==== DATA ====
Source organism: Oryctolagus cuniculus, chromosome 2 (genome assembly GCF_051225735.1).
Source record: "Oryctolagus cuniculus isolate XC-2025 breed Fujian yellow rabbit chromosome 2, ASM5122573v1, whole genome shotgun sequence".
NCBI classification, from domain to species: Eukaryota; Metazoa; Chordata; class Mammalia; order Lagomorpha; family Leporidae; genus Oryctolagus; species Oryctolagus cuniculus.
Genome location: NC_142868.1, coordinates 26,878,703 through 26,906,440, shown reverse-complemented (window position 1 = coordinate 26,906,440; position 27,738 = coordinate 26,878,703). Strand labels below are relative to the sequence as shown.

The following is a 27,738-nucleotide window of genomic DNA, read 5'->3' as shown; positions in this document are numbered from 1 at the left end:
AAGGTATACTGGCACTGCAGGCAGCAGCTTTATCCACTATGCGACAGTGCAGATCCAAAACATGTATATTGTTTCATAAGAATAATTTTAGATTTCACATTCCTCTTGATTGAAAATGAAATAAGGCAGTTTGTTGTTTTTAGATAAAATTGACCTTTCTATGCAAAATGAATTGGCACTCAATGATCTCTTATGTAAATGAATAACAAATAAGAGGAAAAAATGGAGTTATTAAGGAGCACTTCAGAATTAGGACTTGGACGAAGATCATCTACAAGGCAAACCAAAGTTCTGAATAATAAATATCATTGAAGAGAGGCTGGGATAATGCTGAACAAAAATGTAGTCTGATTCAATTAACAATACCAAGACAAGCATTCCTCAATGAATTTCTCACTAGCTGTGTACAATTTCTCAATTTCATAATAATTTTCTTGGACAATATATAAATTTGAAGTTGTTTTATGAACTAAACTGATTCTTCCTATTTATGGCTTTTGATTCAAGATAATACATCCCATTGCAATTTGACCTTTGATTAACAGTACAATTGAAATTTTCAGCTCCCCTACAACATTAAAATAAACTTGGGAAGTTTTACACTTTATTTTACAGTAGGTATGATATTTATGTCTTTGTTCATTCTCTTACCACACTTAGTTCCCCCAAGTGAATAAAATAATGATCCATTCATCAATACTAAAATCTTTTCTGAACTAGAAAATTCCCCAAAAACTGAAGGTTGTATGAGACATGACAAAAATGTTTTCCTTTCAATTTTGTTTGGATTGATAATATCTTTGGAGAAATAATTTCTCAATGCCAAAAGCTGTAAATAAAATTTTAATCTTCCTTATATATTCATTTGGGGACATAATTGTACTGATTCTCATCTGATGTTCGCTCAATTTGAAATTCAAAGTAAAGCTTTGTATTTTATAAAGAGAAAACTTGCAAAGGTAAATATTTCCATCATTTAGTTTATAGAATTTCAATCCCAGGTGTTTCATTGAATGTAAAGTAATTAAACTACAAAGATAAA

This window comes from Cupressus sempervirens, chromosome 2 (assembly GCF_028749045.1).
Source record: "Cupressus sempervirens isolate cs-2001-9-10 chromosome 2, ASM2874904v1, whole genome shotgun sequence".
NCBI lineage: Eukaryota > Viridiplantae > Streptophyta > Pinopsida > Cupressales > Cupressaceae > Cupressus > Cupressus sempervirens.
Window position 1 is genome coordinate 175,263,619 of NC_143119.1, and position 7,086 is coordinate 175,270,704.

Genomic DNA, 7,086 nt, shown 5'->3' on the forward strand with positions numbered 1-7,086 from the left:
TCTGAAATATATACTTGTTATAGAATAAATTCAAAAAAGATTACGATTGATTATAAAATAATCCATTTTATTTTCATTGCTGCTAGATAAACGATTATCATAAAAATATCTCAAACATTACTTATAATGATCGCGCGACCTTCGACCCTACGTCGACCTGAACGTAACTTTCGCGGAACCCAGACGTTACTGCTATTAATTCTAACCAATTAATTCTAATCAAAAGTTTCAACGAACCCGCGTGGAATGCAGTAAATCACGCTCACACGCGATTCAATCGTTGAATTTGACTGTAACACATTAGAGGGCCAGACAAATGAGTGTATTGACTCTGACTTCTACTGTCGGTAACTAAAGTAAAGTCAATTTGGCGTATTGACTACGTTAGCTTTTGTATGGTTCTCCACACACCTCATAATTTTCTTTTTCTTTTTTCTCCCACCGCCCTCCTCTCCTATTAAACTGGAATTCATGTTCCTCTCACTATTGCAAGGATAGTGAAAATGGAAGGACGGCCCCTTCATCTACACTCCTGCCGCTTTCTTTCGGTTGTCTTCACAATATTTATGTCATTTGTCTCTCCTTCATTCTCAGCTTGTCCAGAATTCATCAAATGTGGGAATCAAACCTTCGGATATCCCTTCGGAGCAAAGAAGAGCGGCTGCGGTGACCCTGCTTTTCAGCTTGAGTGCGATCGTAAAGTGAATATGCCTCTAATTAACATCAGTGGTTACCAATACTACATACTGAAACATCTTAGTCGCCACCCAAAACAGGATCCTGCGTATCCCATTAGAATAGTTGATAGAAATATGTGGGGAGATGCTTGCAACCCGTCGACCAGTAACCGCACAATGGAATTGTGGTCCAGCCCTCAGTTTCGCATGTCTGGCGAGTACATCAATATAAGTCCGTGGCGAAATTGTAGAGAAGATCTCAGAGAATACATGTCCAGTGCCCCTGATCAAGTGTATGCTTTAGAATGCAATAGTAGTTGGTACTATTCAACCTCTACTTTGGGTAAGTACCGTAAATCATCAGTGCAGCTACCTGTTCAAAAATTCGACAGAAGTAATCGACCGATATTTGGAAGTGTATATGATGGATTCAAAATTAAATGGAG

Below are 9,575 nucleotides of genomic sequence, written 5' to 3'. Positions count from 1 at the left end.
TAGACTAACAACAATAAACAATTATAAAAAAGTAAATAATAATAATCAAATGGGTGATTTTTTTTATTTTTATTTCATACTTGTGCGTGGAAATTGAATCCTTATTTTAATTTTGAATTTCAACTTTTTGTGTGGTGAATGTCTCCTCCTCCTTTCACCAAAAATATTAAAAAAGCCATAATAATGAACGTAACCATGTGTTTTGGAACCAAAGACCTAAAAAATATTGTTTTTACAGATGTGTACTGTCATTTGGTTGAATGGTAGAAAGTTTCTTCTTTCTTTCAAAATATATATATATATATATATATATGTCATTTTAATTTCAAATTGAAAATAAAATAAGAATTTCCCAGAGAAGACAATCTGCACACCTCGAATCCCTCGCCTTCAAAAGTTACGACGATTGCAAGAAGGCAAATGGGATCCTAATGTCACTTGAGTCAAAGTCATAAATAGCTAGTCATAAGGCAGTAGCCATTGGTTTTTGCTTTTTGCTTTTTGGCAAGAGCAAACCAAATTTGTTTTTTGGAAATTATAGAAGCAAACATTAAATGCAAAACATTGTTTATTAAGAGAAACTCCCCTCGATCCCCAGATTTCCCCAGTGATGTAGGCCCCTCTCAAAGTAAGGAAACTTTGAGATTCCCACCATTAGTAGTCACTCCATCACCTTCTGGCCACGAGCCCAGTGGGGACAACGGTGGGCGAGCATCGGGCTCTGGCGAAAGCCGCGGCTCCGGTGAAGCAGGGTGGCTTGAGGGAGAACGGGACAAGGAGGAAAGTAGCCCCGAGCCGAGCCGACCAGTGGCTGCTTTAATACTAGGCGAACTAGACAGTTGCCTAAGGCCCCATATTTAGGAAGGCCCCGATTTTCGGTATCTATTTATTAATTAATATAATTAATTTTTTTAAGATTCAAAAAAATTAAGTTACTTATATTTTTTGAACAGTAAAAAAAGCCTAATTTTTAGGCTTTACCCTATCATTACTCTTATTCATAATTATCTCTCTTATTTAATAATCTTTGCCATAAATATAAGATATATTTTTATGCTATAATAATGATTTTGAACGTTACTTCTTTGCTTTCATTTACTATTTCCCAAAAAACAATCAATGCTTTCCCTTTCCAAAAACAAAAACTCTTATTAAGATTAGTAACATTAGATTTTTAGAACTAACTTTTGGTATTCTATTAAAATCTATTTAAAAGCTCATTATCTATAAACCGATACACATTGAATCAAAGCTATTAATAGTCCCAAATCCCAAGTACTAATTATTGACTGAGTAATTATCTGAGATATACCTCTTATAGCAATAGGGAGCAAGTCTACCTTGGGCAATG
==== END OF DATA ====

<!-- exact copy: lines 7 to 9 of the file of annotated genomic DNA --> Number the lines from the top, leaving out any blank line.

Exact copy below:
This window comes from Cupressus sempervirens, chromosome 2 (assembly GCF_028749045.1).
Source record: "Cupressus sempervirens isolate cs-2001-9-10 chromosome 2, ASM2874904v1, whole genome shotgun sequence".
NCBI lineage: Eukaryota > Viridiplantae > Streptophyta > Pinopsida > Cupressales > Cupressaceae > Cupressus > Cupressus sempervirens.